On the plateaus and embankments, the ground is dry and hard, almost like ocher-colored asphalt. We accompanied a group of workers, many of them women and young people, who used hooks and other tools to break up the hard crust and create so-called “half-moon basins,” curved pits about 50 cm deep and 4 to 5 m long, in which water and nutrients collect. This increases the productivity of the soil. This form of soil cultivation has a long tradition, explains ‘Colonel Papa’: “Long ago, people dug small holes here to collect water and then planted millet there.”
It is hard, physically demanding work. “We’ve worked all day for months, all together, men and women,” says Hadizatou Tanko, a farmer from the village Kiré Kafada. By tilling the higher ground, they are also preventing the riverbeds and pools in the valley from silting up. New plantings and sustainable timber harvesting, which leaves a few shoots in the ground, do the rest. Five years after the initial restoration work began, trees are growing again in the river valley. “It is thanks to the work of the whole community that our children can now collect gum arabic here again,” says Hadizatou Tanko. This collaboration also seems to lead to a new sense of belonging. “The work is changing people’s relationships with their land,” says Professor Abasse. With their own hands, people collect the stones from the fields and use them to build planting structures, thus enabling plants that had long disappeared to grow again. “That these species are coming back gives them a feeling of ownership of these sites,” says Professor Abasse.
After all the hard work, people want to know if it was worth it. The stories of the villagers in Illéla are encouraging, but the WRI also did a cost-benefit analysis of how the measures have changed lives and economies. On restored land millet yields have increased fivefold as compared to non-restored land. Sorghum and peanut yields have shown similar improvement. Besides, wildlife has returned to the restored areas and more wood and fodder can be collected.
But the picture is not entirely rosy – or should we say green? Some areas that were worked on could not be restored. And as the WRI clearly states, “The Illéla community’s rural restoration goals will be difficult to achieve without sufficient funding to scale best restoration practices.”
At COP27 in Sharm El Sheikh in November 2022, participating countries will review the status of the AFR100 initiative. The interim results are mixed: While large areas of land in Sub-Saharan Africa have been restored, financial resources are lacking in many places and it is not always transparent where the money is going. During the second project phase of the initiative, the focus will therefore be on establishing ways and financing mechanisms through which the money reaches local communities like those in Illéla directly. This is based on the conviction that for restoration projects to work across the board, local people must be the ones to decide how to use the money in the fight against the climate crisis.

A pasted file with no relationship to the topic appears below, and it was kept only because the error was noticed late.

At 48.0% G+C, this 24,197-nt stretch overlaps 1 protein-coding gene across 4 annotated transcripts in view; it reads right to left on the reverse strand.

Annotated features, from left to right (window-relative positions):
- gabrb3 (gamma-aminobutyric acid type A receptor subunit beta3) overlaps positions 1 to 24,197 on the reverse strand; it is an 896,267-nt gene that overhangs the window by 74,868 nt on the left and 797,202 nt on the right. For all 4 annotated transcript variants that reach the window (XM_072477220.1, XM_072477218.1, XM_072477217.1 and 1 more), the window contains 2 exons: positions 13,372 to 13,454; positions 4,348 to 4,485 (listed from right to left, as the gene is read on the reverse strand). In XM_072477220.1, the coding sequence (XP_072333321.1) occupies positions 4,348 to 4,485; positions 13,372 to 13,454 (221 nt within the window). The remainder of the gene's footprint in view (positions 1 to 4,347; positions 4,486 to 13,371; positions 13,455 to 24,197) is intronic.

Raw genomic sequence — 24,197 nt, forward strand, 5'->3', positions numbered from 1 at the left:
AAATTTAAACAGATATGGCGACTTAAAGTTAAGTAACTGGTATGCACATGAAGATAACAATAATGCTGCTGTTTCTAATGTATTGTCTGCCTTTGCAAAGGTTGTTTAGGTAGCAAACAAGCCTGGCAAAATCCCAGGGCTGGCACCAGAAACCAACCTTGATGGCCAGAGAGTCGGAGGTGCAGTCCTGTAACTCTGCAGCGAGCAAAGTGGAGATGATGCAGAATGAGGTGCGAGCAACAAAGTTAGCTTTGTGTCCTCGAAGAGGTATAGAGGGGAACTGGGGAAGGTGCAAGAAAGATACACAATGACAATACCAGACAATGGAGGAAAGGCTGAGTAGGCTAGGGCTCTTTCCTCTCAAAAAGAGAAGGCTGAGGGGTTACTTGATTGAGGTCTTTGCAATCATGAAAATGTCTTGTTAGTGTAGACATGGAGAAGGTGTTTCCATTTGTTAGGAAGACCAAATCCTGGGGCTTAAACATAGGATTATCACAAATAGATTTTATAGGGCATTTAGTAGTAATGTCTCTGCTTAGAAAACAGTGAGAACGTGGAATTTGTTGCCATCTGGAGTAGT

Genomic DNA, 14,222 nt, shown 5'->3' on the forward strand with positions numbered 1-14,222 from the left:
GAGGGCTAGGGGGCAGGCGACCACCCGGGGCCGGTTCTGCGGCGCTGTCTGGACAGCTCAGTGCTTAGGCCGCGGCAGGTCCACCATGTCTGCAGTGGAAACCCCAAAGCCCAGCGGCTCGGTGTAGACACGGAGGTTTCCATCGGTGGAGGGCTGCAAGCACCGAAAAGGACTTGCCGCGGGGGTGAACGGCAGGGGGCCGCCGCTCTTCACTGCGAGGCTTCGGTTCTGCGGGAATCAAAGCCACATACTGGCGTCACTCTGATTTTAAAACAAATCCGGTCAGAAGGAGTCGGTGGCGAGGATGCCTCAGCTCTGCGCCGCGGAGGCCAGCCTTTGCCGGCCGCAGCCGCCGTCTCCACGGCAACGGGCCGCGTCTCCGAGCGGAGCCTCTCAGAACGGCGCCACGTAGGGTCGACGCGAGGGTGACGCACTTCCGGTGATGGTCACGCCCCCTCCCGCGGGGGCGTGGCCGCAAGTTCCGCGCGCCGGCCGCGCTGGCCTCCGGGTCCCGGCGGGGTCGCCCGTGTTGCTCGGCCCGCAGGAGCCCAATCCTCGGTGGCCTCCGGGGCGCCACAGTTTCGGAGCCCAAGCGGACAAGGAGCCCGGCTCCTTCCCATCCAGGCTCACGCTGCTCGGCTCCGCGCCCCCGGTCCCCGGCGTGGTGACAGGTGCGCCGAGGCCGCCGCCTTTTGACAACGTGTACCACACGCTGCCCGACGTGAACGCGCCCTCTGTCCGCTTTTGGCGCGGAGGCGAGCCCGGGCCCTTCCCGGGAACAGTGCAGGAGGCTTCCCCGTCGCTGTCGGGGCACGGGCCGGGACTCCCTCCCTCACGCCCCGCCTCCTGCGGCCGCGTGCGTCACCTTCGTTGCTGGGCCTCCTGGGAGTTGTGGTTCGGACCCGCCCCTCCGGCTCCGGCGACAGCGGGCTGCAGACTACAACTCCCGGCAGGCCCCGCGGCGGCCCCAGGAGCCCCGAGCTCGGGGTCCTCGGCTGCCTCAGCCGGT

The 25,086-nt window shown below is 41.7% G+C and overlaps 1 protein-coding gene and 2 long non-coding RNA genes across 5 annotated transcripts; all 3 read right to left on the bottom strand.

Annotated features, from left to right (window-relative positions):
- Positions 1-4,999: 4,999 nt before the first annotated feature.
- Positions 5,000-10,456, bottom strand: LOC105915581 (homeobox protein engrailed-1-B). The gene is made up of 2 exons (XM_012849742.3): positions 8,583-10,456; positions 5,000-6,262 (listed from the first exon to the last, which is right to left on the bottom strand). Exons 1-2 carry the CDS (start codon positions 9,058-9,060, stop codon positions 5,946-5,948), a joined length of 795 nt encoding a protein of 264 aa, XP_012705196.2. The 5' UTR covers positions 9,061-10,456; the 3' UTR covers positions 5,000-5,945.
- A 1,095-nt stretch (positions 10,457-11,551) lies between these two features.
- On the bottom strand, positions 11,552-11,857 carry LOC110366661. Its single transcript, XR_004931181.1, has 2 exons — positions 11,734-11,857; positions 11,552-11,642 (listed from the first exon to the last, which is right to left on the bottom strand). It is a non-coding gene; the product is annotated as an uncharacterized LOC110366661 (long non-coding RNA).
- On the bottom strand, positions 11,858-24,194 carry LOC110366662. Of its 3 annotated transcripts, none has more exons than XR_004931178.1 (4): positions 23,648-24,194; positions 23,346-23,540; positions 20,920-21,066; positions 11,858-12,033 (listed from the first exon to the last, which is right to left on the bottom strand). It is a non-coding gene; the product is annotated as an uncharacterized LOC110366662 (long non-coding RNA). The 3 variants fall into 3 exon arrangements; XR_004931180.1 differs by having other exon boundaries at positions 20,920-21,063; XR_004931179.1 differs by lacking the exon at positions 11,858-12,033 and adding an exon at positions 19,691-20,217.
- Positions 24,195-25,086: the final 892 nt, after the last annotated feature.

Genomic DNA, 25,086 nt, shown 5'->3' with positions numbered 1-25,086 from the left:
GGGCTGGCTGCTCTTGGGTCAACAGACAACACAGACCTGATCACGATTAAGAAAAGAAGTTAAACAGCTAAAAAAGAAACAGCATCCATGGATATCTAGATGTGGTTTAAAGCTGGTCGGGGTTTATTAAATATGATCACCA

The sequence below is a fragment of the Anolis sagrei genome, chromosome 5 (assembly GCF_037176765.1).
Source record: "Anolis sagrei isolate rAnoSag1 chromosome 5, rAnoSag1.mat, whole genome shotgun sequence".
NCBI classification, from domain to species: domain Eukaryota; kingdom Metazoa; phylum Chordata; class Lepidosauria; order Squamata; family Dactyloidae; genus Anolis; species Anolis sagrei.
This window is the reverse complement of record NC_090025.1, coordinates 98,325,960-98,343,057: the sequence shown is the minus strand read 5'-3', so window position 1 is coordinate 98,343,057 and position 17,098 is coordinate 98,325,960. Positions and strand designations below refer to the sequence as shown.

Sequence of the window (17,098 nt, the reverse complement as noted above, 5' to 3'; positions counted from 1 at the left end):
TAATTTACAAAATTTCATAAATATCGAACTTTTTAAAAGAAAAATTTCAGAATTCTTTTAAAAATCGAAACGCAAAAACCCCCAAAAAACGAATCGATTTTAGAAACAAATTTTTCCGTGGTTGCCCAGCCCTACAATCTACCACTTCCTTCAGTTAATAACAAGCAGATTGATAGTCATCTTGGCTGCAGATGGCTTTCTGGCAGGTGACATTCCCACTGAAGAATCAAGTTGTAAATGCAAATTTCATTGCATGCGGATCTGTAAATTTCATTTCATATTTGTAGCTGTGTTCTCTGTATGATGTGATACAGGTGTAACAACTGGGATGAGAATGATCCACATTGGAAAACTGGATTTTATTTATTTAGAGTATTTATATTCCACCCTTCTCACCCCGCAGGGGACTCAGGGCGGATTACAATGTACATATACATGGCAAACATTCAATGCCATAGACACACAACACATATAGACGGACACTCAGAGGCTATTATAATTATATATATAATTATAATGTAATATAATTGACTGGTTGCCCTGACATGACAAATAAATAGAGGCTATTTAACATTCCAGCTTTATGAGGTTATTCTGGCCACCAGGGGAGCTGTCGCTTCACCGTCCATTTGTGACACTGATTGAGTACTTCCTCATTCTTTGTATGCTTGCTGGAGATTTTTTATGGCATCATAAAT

We sat down under one of the rare trees in the valley, where Kiré Kafada villagers discussed the situation with Professor Abasse and ‘Colonel Papa.’ Such conversations are part of the daily routine – and of the project design. In Illéla, landowners and workers, state employees and tribal authorities, men and women, old and young meet as a land restauration committee to discuss the project. The idea is to give people a voice in and some control over the decision-making process. The committee also aims to collaborate with similar groups in other communities regionally and nationally to share their land restoration experiences, knowledge and successes, and to develop a kind of toolkit.
The fight against land degradation is not only changing the land and the environment, but also the local economy and the way people live together. In order to carry out this work, a new wage labor sector has been created to support people who cannot live off their own land – thus offering them new prospects and an opportunity to be masters of their own fate. “We the people have given our body and soul to this work, which is very beneficial for us,” 65-year-old Mariama Aboubacar told us. “We receive a fixed sum every three weeks.” But she was speaking not only about the money and her livelihood, but also about the bigger picture: “We are really satisfied with the results, how our land changed. And this is the biggest motivation of all.”
Illéla is located in southwest Niger. In two jeeps of the Ministry of Environment the team of reporters from the Robert Bosch Stiftung drove more than ten hours from the capital Niamey. Spring is one of the hottest seasons of the year with daytime temperatures rarely under 45° Celsius.
Restoring forest landscapes as one of our planet’s most important carbon sinks is crucial to fight climate change and improve resilience. Political momentum for these efforts is rising: The African Forest Landscape Restoration Initiative (AFR100) involves 32 countries, which have pledged to restore 128 million hectares of land by 2030 – more than three times the size of Germany. Now these national commitments have to be translated into restoration successes on the ground. We support the World Resources Institute (WRI), one of the key partners of AFR100, in accelerating restoration in two key landscapes – Makueni in Kenya and Illéla in Niger – and to reimagine restoration by integrating equity principles.